Interview: The Coral’s James Skelly
When’s the government sorted anything out really? Maybe the people need to show them how it’s done.
The moment you say “hello” to The Coral’s James Skelly over the phone, you can tell he’s a talker. The Wirral-born frontman is incredibly warm, friendly and with a self-deprecating sense of irony, he’s comedic. He also brings that gusto of impassioned opinion and incisive, yet sardonic, social commentary that seems so characteristic of the longstanding indie champions. Exposed caught up with Skelly ahead of the band’s Don Valley Bowl gig in August.
It’s been 16 years since The Coral were first launched into the limelight with the band’s debut album. How do you assess your own career?
I don’t look back too often, especially not at the bad stuff. I don’t really spend time looking back at it and it’s not something, as a career, I can separate out – it is just my life.
Would you do anything differently?
Some things absolutely but then again, I might not be where I am now if I did. It can always be better, I’m one of those who strives, but I also don’t think that it’s the end of the world. If I’m with my mates, and my family’s healthy, then I’m alright.
What about the highlights?
I look back at loads of good stuff, but I knew I was lying to myself. Right at the beginning, and with Distance in Between, those are my two favourite periods as a band. But when we got bigger, the record companies didn’t know how to handle us, and we didn’t know what to do. I don’t think it was until I was about 30 that I was content, before that I was depressed and never happy.
Was it difficult to adjust with the quick rise to fame you all experienced?
Yeah, I was too young and insecure. Those labels of me being a spokesman for a generation – I wouldn’t want to be a spokesman for anyone! I was always really grateful, but on a personal level I always criticise myself – it’s the default setting of my brain. None of us have been to university, so maybe we’re not so erudite, and you’re thrust into that limelight, you say stupid things. But I think people trust bands that fuck it up. I’ve never trusted bands that make perfect moves.
I’m sure that means you’ll always critically assess your own production, and that’s a good thing?
Absolutely, but at some point I think I had to admit that I’ll never be the best. It means I’m enjoying it a lot more, and I don’t take it as seriously anymore. I used to think I could redefine ‘the game’, but I was very wrong! I think now we accept it, and we play it in our own way. You can either go to the party and get involved, or go there and sulk – you’ll just make a prick of yourself that way.
What about live music and the industry at the moment?
We’ve learnt to think seriously about how our songs will translate from the studio. It’s about live music now; albums are almost like promotional tools for live performances. I don’t think albums are necessarily cherished like they used to be. Stuff like Spotify is flawed, but there are definite benefits. I like the way it cuts straight to the people, but I’ve definitely started approaching music differently since I’ve accepted streaming.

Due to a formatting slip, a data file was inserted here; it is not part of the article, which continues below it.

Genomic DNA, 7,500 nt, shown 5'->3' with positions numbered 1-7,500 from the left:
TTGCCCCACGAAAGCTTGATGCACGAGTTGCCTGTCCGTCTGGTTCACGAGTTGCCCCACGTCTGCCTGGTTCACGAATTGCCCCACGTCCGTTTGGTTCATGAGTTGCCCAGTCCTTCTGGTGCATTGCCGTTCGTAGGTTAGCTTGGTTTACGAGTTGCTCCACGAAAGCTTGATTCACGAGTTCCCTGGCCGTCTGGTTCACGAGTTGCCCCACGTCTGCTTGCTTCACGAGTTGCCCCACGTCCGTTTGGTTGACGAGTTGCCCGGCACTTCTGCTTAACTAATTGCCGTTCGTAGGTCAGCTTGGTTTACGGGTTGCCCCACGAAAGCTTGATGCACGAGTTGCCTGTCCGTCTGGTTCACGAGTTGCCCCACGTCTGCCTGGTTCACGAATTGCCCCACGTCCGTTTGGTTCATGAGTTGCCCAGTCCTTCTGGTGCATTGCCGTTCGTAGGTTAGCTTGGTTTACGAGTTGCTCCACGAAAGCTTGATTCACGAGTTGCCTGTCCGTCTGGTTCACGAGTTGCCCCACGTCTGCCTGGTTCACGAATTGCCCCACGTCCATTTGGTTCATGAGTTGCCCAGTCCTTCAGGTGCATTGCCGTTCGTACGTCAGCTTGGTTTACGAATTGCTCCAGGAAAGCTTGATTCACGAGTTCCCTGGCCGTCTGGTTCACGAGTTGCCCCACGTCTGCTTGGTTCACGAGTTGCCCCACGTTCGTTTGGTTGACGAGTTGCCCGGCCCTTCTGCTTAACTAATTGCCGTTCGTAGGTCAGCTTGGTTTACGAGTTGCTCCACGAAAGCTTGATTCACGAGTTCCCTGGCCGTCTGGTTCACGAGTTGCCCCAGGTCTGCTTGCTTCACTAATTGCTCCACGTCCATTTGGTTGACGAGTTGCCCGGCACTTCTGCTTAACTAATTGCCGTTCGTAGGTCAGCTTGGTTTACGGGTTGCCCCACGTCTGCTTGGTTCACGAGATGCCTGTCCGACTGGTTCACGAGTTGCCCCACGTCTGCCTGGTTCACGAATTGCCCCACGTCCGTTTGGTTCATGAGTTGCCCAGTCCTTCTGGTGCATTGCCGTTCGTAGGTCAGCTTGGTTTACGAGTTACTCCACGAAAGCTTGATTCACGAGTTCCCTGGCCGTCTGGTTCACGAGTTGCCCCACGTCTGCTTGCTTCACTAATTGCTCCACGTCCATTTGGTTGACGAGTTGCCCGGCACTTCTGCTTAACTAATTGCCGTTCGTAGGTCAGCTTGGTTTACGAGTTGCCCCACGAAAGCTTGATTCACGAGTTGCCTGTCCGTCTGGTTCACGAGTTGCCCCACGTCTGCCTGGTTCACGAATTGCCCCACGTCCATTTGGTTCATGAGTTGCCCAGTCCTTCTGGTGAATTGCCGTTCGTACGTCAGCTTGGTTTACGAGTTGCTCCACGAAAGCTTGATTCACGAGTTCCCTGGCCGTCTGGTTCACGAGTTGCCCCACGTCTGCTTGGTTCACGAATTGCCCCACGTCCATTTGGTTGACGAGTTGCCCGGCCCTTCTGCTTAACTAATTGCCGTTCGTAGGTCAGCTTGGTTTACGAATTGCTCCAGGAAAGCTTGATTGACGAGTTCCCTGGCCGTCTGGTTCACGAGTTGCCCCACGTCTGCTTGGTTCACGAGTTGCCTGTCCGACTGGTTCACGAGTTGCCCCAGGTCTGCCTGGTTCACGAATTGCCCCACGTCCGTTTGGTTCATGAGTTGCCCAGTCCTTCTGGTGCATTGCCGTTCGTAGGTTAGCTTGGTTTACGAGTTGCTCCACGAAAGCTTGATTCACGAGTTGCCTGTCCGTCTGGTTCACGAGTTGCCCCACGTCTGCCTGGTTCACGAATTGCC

In what way have you changed your approach?
The way people are listening to music at the minute is mainly mono, it’s almost like the 50s, it’s all about singles and it’s condensed and compressed. I can understand that, but I try to take the positives. For example, now, when we’re playing live, people know more of the tunes. You can get setlists on playlists. We did a gig in Hull for areas where people can’t afford to get to many gigs, and they knew every tune in the set – probably the best crowd we’ve had in years. Nobody’s gonna give a fuck if I take The Coral off Spotify though, I’ll leave that to Taylor Swift.
Is there any particular concept built into your next album?
I wanted to do something uplifting in a way. The last couple of albums were quite heavy, minor chords with a level of resistance. But I almost wanted a classic pop record on the surface, built on melodies, but with a deeper level there if you want it. I suppose it’s about trying to find something real and tangible in this world. The birds are in the sky, the sun is up there, they’re good and bad things, same as ever. Sometimes you can miss these things messing around on your phone.
Will it contain any sort of political commentary?
I envy those who can pin down some social commentary in neat lyrics but I don’t have a horse in any race. I don’t have any faith in the system, but I believe, fundamentally, that people are good. We’ve got to sort it out between ourselves and accept differences. When’s the government sorted anything out really? Maybe the people need to show them how it’s done.
Being personally responsible is a great ethos to have, and could go some way to explaining your longevity as an artist?
Every time in my life I’ve felt like I’ve been done over, I’ve thought what can I do about it? I’ve sat there with nothing in the bank, everything was fucked, the band was gone, at that point, you look at yourself and go ‘Well, I got myself here, no-one else’, it was a big wake-up call for me.
What about the secret to sustaining a career as long as yours, and the success you’ve had?
I’m not gonna be the one who’s telling anyone how to do anything – I’ve made plenty of fuck-ups, y’know? We’ve survived as a group, though, through friendship and even blind-faith half of the time! We’ve also never been able to do anything else, if we could, would we even survive? They do say that necessity is the mother of invention, don’t they?
The Coral play Don Valley bowl on Sunday 19 August alongside Ocean Colour Scene, The Bluetones, The Magic Numbers, Dodgy and SHEAFS. Tickets and more information available from leadmill.co.uk.